13 P (X > 5) P (X 5) ( ) 5 44 P Z 46 P (Z.845) (b) weekly sales exceed $ in at least of the next 3 weeks? This is a twostep problem. We want to find the probability that sales exceed the given amount in at least of the 3 next weeks, so we will want to use the binomial distribution with n 3. The first step involves finding p. Find p. To find p, consider the event that weekly sales exceed $ in an arbitrary week. Let X be the total gross sales in some arbitrary week. Then X N(, 3), and, p P (X > ) P (X ) ( ) P Z 3 P (Z <.87).9.88 Find P (Y ). Let Y be the number of weeks that total gross sales exceed $. Then, P (Y ) P (Y ) + P (Y 3) ( ) ( 3 (.88) 3 (.9) ) (.88) According to the U.S. National Center for Health Statistics, 5. percent of males and 3.6 percent of females never eat breakfast. Suppose that random samples of men and women are chosen. Approximate the probability that This is a binomial problem, but since n is large and we are asked for an approximation, we use the normal approximation to the binomial. Let X be the number of men that never eat breakfast and let Y be the number of women that never eat breakfast. Note that n for both the men and the women. Then, E(X) np X E(Y ) np Y
14 Var (X) np X ( p X ) 37.7 σ X 6.4 Var (Y ) np Y ( p Y ) 36.6 σ Y 6 (a) at least of those 4 people never eat breakfast. In this part we collapse the men and women into one group. That is, we create a new variable W X + Y. We need to find the distribution of W. E(W ) E(X + Y ) E(X) + E(Y ) σ W Var (X + Y ) Var (X) + Var (Y ) So W N(97.6, 8.59). Then, P (W ) P (W < ) ( ) P Z < 8.59 P (Z <.385) (b) the number of the women who never eat breakfast is at least as large as the number of the men who never eat breakfast. We want to find P (Y X) P (Y X ). We need to find the distribution of Y X. Note that the standard deviation of X + Y and Y X is the same. Then, E(Y X) E(Y ) E(X) P (Y X ) ( ) P Z 8.59 P (Z.343) P (Z <.343)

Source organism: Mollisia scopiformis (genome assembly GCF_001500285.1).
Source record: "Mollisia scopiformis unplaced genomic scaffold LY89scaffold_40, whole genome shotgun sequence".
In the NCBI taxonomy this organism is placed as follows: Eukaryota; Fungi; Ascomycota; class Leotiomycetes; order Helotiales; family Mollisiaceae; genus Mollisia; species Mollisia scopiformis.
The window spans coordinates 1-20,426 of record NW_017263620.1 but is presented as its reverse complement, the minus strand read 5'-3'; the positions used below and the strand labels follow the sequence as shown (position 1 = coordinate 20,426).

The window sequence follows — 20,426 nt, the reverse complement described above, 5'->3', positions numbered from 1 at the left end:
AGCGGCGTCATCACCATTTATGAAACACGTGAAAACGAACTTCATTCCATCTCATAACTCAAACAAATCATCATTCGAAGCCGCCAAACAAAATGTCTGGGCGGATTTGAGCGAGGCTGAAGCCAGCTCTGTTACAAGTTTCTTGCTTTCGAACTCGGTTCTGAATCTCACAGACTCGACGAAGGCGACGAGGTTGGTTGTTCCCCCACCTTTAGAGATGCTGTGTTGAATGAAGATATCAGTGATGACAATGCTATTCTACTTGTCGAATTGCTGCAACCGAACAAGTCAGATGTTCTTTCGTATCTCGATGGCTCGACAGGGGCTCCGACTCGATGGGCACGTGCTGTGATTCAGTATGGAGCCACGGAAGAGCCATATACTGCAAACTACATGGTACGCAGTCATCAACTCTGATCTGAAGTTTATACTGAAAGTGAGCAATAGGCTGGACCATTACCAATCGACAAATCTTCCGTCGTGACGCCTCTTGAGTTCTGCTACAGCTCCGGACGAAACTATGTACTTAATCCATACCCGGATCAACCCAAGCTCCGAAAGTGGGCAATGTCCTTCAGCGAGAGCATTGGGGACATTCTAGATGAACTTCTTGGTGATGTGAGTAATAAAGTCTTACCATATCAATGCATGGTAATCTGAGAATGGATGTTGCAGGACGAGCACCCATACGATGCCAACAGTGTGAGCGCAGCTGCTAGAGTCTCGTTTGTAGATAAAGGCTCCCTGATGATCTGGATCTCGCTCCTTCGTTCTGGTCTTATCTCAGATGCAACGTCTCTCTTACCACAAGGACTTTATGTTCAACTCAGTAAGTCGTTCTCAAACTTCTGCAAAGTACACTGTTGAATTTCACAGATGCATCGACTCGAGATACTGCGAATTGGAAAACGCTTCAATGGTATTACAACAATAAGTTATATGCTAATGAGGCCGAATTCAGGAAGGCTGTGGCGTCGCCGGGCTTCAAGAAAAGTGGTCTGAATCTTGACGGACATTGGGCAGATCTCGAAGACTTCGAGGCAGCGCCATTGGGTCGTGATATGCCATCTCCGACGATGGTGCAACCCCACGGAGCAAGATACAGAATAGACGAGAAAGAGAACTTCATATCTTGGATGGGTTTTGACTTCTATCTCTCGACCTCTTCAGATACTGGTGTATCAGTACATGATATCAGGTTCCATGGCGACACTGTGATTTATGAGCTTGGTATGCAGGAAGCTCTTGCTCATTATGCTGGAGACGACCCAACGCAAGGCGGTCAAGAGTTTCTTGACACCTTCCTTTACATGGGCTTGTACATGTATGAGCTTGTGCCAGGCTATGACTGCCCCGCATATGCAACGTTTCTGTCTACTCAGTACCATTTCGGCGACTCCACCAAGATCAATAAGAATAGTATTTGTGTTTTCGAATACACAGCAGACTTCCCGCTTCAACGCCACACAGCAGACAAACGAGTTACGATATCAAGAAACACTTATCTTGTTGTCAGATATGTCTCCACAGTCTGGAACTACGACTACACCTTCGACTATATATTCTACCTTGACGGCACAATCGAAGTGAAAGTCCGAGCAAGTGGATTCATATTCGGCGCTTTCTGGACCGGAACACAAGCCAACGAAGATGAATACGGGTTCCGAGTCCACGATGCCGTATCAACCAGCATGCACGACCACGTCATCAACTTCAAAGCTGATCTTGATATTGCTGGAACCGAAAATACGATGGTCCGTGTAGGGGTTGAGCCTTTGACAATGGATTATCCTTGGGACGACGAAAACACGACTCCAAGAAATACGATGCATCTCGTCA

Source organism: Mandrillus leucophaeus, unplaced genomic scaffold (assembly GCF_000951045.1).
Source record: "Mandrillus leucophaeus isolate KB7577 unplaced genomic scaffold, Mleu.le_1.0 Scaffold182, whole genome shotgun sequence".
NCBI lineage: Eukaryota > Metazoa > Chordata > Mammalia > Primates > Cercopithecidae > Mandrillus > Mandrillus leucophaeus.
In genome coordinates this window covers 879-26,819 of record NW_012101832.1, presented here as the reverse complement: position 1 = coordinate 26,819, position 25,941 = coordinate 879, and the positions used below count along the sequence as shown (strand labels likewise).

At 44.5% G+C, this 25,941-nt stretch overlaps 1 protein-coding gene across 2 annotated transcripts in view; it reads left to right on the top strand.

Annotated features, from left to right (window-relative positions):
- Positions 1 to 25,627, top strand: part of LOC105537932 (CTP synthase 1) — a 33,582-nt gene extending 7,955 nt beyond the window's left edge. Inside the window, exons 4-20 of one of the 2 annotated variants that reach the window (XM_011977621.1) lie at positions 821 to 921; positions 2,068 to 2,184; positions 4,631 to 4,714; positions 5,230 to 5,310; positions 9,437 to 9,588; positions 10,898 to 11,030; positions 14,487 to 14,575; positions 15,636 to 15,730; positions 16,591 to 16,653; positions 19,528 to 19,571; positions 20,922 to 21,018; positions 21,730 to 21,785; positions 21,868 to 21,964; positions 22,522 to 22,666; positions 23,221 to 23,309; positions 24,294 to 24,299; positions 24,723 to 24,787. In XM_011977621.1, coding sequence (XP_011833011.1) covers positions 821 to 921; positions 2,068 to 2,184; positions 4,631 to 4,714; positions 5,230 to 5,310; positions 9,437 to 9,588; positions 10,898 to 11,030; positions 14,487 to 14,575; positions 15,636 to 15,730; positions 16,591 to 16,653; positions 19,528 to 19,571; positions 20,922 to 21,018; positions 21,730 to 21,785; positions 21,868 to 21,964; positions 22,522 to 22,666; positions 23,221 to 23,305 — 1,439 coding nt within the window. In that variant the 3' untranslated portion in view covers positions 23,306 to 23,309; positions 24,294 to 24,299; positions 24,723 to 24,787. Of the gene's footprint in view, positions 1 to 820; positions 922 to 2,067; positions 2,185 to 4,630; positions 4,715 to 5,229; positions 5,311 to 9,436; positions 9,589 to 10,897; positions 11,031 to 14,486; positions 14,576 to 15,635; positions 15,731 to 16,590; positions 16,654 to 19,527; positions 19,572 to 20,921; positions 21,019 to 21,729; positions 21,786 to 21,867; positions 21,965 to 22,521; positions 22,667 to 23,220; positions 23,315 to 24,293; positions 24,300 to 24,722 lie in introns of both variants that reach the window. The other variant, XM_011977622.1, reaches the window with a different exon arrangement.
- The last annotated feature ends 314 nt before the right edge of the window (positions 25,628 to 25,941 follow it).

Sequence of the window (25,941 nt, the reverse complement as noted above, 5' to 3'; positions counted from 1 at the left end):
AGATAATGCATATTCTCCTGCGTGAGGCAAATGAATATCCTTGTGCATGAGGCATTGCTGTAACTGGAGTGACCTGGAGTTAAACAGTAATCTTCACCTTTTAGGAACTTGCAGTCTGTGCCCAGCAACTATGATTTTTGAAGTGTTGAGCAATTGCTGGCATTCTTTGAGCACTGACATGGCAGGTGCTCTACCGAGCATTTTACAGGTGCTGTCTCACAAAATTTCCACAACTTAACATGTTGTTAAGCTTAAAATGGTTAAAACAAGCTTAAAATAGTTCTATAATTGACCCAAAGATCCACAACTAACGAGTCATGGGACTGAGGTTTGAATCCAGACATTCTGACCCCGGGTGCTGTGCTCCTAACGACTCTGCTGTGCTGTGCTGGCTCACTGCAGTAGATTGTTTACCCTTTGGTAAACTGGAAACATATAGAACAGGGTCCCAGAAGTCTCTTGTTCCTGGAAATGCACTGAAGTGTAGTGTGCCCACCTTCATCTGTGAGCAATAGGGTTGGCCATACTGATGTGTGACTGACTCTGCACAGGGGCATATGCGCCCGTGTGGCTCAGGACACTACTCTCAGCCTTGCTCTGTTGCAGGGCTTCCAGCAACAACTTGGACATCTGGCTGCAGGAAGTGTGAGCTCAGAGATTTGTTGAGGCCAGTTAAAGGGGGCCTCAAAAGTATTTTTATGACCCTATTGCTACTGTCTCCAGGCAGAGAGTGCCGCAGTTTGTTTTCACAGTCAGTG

15 35. In Problem, calculate the conditional probability mass function of X given that (a) X We want to find the conditional probability of X given that the second ball chosen is white (X ). We must calculate this for both parts of the original problem. We really only need to find the probability for X since the probability of X is just the complement. i. P (X X ) P (X,X ) P (X ) ii. P (X X ) (b) X i. P (X X ) P (X,X ) P (X ) ii. P (X X ) P (X,X ) P (X ) p(,) p(,)+p(,) p(,,)+p(,,) p(,,)+p(,,)+p(,,)+p(,,) 3 p(,) p(,)+p(,).47 p(,,)+p(,,) p(,,)+p(,,)+p(,,)+p(,,) Choose a number X at random from the set of numbers {,, 3, 4, 5}. Now choose a number at random from the subset no larger than X, that is, from {,, X}. Call this second number Y. (a) Find the joint mass function of X and Y. Note that this sampling method has two steps. Once we draw a value for X, then we draw a value of Y. That is, Y is conditional on X. Then, by Bayes rule, P Y X (x y) P (x, y) P X (x) Then, P (x, y) P X Y (x y)p X (x) Start with P X (x i). In the set {,, 3, 4, 5} each number is equally likely to be chosen for the value of X, so P X (x i) 5. Once we know which value is chosen for X, we choose a value for Y that is not greater than X. Each number in the subset is equally likely, so P Y X (y j x i) j, < j < i, < i < 5 Then, P (x, y) 5j, < j < i, < i < 5. (b) Find the conditional mass function of X given that Y i. Do it for i,, 3, 4, 5. P X Y (X j Y i) P (X j, Y i) P Y (Y i) To find the marginal, think about the original problem. If Y, this means that X by the specification of the problem, so the probability of drawing X given 5
16 that Y is. For Y, X can be or. The probability of drawing X j given that Y is 5 etc. So, Then, P Y (Y i) 5 k k 5 P X Y (X j Y i) 5j P 5 ki k 5 (c) Are X and Y independent? Why? No, if they were independent, this would not be an exercise. X and Y are not independent because the choice of Y is restricted by the choice of X. P (X j Y i) P (X j) because if they were equal, that would mean that the probability of X being some value does not at all depend on the value of Y, assuming Y is known. 4. The joint probability mass function of X and Y is given by p(, ) 8, p(, ) 4, p(, ) 8, p(, ) (a) Compute the conditional mass function of X given Y i, i,. P (X Y ) P (X, Y ) P (Y ) p(, ) p(, ) + p(, ) P (X Y ) P (X Y ) P (X Y ) P (X, Y ) P (Y ) p(, ) p(, ) + p(, ) P (X Y ) P (X Y ) 3 (b) Are X and Y independent? Check if P (X j, Y i) P (X j)p (X i). Suppose i j. P (X, Y ) p(, ) P (X ) p(, ) + p(, ) P (Y ) p(, ) + p(, ) Note that No. 6
17 (c) Compute the following... P (X + Y > ) p(, ) + p(, ) + p(, ) P (XY 3) p(, ) + p(, ) + p(, ) ( ) X P Y > P (X > Y ) p(, ) 8 7